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Why Investors Are Using Bitcoin as a Bond Replacement

Bitcoin has had an excellent 2020. On January 1, the price of bitcoin stood at $7,195. It now stands at $11,339, representing an increase of 57.6%. This impressive rise has occurred amidst a backdrop of growing institutional investment in the cryptocurrency, with the likes of Paul Tudor Jones and MicroStrategy heralding it as a strong hedge against inflation.

Bond Market Chart

Slowly but surely, bitcoin is becoming a reputable asset, at a time when the reputation of more ‘traditional’ assets — such as stocks and bonds — is being tarnished. These have become more volatile since the coronavirus pandemic, and with the economic fallout set to continue for years, we’re likely to see bonds providing historically low interest rates to investors.

But what may be a crisis for bonds is likely a golden opportunity for bitcoin, which could capitalize on prolonged low bond rates by attracting more mainstream investors. And with bond-issuing companies now more likely to collapse than the price of bitcoin, we could see the original cryptocurrency become a core part of a growing number of portfolios.

Why Bonds Have Lost Their Charm

Historically, bonds have been a key part of a diversified portfolio for two reasons: 1) they offer a fixed income and 2) they’re generally less risky than stocks.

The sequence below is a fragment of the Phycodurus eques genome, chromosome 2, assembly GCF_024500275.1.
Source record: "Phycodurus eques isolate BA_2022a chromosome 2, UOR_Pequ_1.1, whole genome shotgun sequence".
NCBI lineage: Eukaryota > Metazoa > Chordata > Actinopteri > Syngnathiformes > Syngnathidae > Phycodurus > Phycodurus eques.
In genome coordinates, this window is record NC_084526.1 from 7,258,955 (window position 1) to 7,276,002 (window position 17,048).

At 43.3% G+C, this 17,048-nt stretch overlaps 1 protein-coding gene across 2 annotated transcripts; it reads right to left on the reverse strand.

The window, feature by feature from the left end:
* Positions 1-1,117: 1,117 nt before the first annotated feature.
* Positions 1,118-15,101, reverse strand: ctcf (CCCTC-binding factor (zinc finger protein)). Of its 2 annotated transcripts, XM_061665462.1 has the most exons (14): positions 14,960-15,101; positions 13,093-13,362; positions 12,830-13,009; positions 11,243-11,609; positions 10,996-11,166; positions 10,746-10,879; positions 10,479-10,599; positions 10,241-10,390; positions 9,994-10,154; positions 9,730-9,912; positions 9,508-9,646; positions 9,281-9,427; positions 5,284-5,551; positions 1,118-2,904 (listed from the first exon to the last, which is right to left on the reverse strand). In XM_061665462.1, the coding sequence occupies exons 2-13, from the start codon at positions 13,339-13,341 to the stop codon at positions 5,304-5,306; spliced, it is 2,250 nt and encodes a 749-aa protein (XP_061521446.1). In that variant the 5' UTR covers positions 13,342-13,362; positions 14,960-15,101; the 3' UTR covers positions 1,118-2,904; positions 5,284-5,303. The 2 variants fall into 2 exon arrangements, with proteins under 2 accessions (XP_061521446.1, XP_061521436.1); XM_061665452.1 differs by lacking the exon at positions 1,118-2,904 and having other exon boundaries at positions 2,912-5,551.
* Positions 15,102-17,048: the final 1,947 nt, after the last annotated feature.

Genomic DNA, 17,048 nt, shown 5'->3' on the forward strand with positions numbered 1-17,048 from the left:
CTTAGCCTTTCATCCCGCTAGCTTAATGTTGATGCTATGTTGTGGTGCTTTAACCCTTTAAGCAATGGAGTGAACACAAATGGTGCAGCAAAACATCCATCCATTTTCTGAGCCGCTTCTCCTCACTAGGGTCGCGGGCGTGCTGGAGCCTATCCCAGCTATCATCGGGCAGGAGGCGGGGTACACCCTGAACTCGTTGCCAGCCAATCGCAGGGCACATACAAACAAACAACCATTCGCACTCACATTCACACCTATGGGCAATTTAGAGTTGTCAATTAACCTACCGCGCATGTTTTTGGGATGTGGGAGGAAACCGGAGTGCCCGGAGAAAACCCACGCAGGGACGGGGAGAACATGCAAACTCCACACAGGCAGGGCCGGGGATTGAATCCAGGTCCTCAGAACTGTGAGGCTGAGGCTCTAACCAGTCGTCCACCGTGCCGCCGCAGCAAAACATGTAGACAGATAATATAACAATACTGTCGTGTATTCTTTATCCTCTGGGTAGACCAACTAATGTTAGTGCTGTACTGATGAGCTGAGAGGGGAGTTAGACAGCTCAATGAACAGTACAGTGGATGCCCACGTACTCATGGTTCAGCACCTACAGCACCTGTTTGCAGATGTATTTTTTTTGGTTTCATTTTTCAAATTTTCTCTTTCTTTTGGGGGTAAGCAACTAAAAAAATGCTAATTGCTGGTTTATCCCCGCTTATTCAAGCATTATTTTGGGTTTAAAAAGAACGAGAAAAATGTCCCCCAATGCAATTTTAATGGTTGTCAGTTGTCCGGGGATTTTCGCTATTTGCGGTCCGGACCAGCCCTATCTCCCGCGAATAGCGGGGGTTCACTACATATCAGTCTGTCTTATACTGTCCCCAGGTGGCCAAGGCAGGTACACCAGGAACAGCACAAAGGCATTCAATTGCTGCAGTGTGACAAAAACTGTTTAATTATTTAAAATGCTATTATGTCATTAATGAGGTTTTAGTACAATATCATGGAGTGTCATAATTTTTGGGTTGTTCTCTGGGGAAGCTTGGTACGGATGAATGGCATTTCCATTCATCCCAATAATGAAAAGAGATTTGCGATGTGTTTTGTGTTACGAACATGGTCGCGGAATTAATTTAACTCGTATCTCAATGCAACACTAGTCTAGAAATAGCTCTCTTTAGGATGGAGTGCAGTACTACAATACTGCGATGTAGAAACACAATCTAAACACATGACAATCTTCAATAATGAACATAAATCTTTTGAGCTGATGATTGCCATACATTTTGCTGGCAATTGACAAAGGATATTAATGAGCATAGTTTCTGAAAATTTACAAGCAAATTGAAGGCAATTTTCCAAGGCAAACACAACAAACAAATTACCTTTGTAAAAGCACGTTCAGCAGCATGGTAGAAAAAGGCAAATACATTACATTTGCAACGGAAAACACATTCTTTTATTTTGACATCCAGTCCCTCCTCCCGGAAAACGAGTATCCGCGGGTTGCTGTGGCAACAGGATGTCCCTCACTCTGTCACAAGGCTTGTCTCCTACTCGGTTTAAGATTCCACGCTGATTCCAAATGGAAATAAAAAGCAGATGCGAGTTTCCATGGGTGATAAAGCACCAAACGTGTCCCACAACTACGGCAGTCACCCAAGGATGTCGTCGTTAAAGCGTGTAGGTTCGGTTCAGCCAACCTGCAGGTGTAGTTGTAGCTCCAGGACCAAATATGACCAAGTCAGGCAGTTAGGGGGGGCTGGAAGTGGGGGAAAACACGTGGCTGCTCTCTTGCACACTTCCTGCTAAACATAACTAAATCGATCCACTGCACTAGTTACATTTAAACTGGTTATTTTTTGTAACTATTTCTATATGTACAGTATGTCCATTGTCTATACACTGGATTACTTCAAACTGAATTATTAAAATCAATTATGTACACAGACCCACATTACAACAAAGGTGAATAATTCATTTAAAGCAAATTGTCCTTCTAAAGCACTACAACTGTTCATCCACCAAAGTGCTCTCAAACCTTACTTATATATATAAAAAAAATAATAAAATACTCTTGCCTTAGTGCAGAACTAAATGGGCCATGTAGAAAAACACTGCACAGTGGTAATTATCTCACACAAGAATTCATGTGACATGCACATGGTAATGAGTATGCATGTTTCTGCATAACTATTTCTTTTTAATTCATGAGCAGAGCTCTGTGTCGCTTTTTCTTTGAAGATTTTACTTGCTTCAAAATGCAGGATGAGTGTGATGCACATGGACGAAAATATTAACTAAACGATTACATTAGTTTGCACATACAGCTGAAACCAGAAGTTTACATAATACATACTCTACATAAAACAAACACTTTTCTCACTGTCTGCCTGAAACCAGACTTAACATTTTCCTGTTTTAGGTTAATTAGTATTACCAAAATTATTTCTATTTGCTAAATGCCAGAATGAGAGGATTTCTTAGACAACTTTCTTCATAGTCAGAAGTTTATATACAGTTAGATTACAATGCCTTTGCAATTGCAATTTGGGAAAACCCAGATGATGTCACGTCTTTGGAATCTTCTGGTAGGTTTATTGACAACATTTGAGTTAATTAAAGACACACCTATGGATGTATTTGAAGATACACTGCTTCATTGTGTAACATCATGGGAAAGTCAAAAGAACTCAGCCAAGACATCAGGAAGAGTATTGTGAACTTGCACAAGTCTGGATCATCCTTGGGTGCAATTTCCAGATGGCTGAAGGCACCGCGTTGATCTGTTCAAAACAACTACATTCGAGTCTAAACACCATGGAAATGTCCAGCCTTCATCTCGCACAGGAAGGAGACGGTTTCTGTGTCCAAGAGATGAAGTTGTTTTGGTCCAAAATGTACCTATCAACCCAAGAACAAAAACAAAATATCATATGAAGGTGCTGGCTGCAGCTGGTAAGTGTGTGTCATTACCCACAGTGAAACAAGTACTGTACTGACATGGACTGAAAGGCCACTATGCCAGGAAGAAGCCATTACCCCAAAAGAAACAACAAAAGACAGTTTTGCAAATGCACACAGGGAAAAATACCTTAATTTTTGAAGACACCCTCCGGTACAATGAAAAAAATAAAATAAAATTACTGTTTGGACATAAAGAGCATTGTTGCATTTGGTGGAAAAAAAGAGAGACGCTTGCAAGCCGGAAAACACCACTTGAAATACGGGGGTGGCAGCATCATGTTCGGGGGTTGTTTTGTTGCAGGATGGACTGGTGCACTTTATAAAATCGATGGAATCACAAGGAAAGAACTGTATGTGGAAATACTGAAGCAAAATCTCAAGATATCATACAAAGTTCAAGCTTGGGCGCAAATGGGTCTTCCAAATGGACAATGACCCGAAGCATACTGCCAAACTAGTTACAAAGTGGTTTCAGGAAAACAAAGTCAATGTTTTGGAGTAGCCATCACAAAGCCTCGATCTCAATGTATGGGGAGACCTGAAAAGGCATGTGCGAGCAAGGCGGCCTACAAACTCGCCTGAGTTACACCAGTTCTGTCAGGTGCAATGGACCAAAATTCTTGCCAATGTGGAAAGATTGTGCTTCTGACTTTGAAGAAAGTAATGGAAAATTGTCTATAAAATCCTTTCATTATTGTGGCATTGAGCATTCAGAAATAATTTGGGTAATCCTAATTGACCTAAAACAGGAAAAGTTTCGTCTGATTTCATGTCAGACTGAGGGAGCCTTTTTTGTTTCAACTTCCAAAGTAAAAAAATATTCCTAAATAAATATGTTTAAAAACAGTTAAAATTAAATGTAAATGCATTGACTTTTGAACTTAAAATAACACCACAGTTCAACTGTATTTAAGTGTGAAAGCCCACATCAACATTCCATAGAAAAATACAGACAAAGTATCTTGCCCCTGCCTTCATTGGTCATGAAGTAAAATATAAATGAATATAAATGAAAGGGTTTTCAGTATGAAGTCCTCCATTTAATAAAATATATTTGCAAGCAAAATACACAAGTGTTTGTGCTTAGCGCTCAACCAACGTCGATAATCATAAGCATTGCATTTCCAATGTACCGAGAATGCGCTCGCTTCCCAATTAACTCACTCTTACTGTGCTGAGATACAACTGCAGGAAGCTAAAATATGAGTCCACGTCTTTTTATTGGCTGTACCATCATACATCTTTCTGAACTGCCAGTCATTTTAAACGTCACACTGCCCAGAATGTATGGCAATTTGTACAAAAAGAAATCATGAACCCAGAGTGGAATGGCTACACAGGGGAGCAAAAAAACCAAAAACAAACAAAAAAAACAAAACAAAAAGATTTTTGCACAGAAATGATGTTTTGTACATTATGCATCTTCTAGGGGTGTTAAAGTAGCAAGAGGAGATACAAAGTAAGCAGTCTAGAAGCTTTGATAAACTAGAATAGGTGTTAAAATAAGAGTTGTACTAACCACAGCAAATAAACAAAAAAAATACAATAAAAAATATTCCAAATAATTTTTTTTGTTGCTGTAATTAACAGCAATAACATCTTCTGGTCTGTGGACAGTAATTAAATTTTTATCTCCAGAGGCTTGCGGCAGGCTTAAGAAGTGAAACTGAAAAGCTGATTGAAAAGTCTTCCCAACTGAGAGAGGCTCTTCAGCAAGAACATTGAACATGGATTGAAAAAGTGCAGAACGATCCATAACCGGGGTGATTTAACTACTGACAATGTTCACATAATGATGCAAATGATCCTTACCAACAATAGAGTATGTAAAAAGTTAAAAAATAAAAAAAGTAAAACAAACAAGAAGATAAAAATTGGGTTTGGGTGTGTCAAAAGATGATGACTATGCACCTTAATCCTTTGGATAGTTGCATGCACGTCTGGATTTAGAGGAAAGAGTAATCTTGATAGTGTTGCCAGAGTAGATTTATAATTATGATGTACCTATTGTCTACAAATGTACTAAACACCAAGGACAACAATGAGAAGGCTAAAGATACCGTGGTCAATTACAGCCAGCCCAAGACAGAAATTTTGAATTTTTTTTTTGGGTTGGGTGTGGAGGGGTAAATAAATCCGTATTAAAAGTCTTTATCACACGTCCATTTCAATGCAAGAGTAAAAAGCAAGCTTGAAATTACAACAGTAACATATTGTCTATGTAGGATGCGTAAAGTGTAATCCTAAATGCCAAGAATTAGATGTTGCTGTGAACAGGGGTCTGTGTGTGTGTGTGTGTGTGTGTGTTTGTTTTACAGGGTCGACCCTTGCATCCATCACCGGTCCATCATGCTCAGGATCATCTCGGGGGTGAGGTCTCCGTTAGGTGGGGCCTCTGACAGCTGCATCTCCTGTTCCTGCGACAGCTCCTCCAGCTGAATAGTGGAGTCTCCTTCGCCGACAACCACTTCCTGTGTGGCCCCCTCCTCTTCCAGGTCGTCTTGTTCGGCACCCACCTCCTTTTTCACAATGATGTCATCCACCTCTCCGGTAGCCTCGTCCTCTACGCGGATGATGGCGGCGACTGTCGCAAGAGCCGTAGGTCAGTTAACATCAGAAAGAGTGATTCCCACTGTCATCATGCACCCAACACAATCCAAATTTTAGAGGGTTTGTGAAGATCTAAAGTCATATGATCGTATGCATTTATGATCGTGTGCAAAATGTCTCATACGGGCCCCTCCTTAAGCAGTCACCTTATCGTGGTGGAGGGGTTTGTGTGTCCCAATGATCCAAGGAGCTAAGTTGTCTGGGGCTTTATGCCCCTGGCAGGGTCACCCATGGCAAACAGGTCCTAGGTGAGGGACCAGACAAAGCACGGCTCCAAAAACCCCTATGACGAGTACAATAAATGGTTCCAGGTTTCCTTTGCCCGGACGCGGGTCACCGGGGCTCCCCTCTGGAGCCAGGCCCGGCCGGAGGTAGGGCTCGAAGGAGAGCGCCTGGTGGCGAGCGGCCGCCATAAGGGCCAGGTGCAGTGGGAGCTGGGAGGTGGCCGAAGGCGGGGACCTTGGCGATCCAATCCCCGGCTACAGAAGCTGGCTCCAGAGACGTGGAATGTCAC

The coronavirus pandemic has severely weakened both of these reasons. First, interest rates set by central banks have hit rock-bottom, with the Federal Reserve saying in September that it will keep its base rate at near-zero until at least 2023. This has a very direct effect on government and corporate bonds, which respond by lowering the rates they offer to investors (since low interest rates elsewhere mean they can get away with offering lower rates themselves).

As the chart below shows, yields offered by the highest-rated corporate bonds have hit record-lows in the past few months. Here’s Moody’s Seasoned Aaa Corporate Bond Yield, which measures the monthly rate of return on bonds given the highest credit rating by Moody’s.